Your independent guide to the best shows in Lincoln
An independent show guide not a venue or show. All tickets 100% guaranteed, some are resale, prices may be above face value.We're an independent show guide not a venue or show. We sell primary, discount and resale tickets, all 100% guaranteed prices may be above face value.We are an independent show guide not a venue or show. We sell primary, discount and resale tickets, all 100% guaranteed and they may be priced above or below face value.
Saw the Boston production of Hamilton last week. The show,
music and dancing are phenomenal. The actors who portrayed
Lafayette/Jefferson and King George III stole the show with
overflowing talent. I felt that both the actors who played Burr
and Hamilton were mis-cast. The Burr actor demonstrated a
beautiful tenor range during Dear Theodosia, but during the
song Non-Stop, there is a forceful entrance that Burr makes
when he finally has gotten angry. Those notes are more in the
baritone range and I feel the actor couldn't deliver the intensity
and volume required to portray that anger. There were a few
other times I noticed he didn't have a strong lower range and I
feel this detracted from his portrayal. I feel The actor who
played Hamilton played him too politely. Hamilton is described
as "obnoxious" but I didn't get that feeling from the actor. This
was especially notable when the character is delivering what
are supposed to be snide remarks. With that said, was
Marin from Cleveland, Ohio
Saw it last night at Playhouse Square Cleveland and enjoyed it. I have to say though
that the audio was poor. If Hamilton is to thoroughly be enjoyed the rapping and
singing have to be understood. I could not understand the words they were singing
half the time and it greatly reduced my enjoyment. I was very close to the stage so
it wasn't like I was in the last row. I was glad to read others felt as I do. I have seen
scores of Broadway shows at Playhouse Square and enjoyed the majority of them.
I never experienced not being able to understand the dialogue though.
Arby from Detroit, Michigan
THE KING MADE THE THING
I got lost in the rap. King George made the show for me.
Alan Broad from Grosse Pointe, Michigan
IMPRESSIVE 2ND PERFORMANCE IN DETROIT
It's always a challenge to be fair to a play that is based on a book you loved and have read. Ron Chernow, the author of the amazing biography Hamilton, writes with power, grace and authority. The play is a very creative tour de force, but a derivative at best. The first Act could use some work. The second Act was brilliant. Always good to be at the iconic Fisher Theater.The sound system could use some tweaking.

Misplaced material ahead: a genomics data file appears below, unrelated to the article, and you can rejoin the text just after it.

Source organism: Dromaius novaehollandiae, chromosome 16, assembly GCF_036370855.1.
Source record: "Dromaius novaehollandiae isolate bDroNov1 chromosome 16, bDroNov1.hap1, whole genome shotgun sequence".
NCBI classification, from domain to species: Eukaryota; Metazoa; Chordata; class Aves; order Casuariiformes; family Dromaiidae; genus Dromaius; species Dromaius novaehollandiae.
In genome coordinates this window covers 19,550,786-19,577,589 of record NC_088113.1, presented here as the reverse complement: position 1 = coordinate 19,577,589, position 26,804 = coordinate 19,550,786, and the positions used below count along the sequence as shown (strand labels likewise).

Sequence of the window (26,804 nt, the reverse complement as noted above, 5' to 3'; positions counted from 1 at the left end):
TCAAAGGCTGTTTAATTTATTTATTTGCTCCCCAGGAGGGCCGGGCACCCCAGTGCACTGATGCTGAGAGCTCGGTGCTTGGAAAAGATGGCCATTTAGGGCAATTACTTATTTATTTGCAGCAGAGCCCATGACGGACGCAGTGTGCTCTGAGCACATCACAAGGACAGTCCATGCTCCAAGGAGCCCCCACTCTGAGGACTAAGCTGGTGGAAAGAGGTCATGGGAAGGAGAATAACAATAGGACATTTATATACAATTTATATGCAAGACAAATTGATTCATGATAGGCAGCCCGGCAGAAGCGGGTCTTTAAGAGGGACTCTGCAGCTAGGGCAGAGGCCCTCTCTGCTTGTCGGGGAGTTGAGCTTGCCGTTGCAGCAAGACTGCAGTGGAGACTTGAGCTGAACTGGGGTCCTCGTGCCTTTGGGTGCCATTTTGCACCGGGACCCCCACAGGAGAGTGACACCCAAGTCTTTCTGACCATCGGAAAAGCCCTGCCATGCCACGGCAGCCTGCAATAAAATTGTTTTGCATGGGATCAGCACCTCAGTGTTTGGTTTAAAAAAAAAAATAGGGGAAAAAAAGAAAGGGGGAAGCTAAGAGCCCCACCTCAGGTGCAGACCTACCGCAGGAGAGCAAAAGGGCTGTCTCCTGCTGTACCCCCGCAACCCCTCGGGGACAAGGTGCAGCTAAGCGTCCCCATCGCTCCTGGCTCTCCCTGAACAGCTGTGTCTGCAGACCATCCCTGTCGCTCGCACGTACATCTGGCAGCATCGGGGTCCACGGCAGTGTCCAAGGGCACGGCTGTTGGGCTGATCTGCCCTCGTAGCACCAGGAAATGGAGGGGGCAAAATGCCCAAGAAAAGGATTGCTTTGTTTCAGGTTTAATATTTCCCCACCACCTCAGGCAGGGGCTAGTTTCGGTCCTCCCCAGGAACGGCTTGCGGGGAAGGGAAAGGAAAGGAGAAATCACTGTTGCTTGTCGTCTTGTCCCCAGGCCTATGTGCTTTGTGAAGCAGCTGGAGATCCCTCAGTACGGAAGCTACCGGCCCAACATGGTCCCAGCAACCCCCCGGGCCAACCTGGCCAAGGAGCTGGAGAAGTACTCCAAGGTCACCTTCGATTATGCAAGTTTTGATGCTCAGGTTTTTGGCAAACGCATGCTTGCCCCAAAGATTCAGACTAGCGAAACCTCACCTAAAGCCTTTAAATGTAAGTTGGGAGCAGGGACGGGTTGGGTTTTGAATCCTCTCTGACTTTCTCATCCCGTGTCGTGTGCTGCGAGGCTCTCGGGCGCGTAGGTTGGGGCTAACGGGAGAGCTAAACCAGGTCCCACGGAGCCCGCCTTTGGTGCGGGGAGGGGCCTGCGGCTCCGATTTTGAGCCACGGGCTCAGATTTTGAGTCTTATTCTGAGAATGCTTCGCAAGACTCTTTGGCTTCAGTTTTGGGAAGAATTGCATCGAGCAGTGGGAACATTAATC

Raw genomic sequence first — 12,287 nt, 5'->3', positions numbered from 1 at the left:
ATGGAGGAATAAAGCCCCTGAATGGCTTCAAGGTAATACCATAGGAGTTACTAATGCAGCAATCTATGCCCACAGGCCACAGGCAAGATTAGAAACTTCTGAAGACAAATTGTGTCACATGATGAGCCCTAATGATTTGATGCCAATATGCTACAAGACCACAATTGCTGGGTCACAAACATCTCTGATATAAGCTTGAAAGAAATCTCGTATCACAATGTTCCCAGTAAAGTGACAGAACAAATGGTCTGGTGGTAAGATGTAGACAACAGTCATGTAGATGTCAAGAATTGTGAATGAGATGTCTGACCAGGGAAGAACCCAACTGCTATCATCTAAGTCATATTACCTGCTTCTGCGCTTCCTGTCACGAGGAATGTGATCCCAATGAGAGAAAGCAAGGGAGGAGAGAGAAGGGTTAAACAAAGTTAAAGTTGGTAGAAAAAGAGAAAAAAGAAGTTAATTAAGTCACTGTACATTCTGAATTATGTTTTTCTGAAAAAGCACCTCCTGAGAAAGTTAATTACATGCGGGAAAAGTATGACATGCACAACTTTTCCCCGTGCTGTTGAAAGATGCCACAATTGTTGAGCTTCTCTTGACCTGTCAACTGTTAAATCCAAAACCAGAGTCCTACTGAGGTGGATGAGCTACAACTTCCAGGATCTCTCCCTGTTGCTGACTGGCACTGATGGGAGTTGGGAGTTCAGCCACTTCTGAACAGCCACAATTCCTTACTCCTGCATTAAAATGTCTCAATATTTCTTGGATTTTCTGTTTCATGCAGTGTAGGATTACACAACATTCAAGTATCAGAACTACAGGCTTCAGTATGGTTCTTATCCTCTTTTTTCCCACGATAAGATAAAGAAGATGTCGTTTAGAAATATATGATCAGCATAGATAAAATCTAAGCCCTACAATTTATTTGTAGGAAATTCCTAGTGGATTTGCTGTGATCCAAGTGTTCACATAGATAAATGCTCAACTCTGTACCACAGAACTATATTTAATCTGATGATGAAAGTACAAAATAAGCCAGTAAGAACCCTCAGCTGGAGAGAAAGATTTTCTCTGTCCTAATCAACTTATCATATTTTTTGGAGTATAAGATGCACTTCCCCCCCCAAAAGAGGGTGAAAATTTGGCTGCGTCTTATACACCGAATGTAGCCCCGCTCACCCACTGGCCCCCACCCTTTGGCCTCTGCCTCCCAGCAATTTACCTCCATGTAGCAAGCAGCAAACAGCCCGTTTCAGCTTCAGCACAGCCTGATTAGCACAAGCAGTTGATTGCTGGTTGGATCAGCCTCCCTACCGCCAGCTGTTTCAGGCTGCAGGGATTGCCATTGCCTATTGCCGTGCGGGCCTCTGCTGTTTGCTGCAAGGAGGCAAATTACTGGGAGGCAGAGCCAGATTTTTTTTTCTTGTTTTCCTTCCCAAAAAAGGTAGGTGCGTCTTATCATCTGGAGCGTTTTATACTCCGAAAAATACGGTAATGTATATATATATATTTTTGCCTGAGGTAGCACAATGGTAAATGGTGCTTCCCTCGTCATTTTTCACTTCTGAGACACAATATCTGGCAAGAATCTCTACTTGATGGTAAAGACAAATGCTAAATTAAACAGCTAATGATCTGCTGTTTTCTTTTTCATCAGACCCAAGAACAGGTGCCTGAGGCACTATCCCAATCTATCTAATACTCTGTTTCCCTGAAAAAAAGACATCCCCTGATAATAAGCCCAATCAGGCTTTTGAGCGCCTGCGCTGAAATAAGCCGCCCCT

Jessie from Schenectady, New York
ORCHESTRA OVERWHELMS VOICES
Wonderful acting, singing and dancing But was frustrated by inability
to understand half the songs. Words were muddled, maybe a combination
of acoustics, speed of the song, orchestra louder than the singers.
As much as I enjoyed overall show, I feel like I missed a lot of the content
Michael from Portland, Oregon
The dialog was very difficult to understand! Not sure if it was the performers enunciations or the microphones, speakers, etc.
Seated on the main floor & probably could understand 50% of what was said & less when rapped
Jessica Scott from Boston, Massachusetts
HAMILTON WAS GREAT, BUT THE BOSTON OPERA HOUSE FELL SHORT
I'm not hard to please, and as I said above I enjoyed watching
Hamilton. It was very entertaining: I've never seen anything quite
like it. I rate both the Lion King & Les Miserables higher, but it's in
the top 5 for most memorable shows.
The Boston Opera House, however, actively tried to spoil that
experience by treating theater goers more like sardines being
crammed into a can than people who were paying a lot of money
for a once in a lifetime experience. Mobil tickets (displayed on your
phone & not printable beforehand) are the in-thing now, & it's hard
enough bringing each barcode up on your phone if it's more than
just you. For the 4 people in my group I had to show each of our
tickets 5 times to get to our seats. It's expected at the door, but the
ushers are supposed to help, not block your path and demand to
see your tickets repeatedly. Someone in the wrong seat in a full
house will be caught: the harassment is uncalled for and rude. It
made a 5 star show a 3 star experience.
This is what our reviewer, Nicola Quinn, had to say when she saw Hamilton on Broadway in 2015: Lin-Manuel Miranda was inspired by his love for 90's rap and hip hop, and Broadway - it's in this mash-up that we experience music which moves by lyrics, beats
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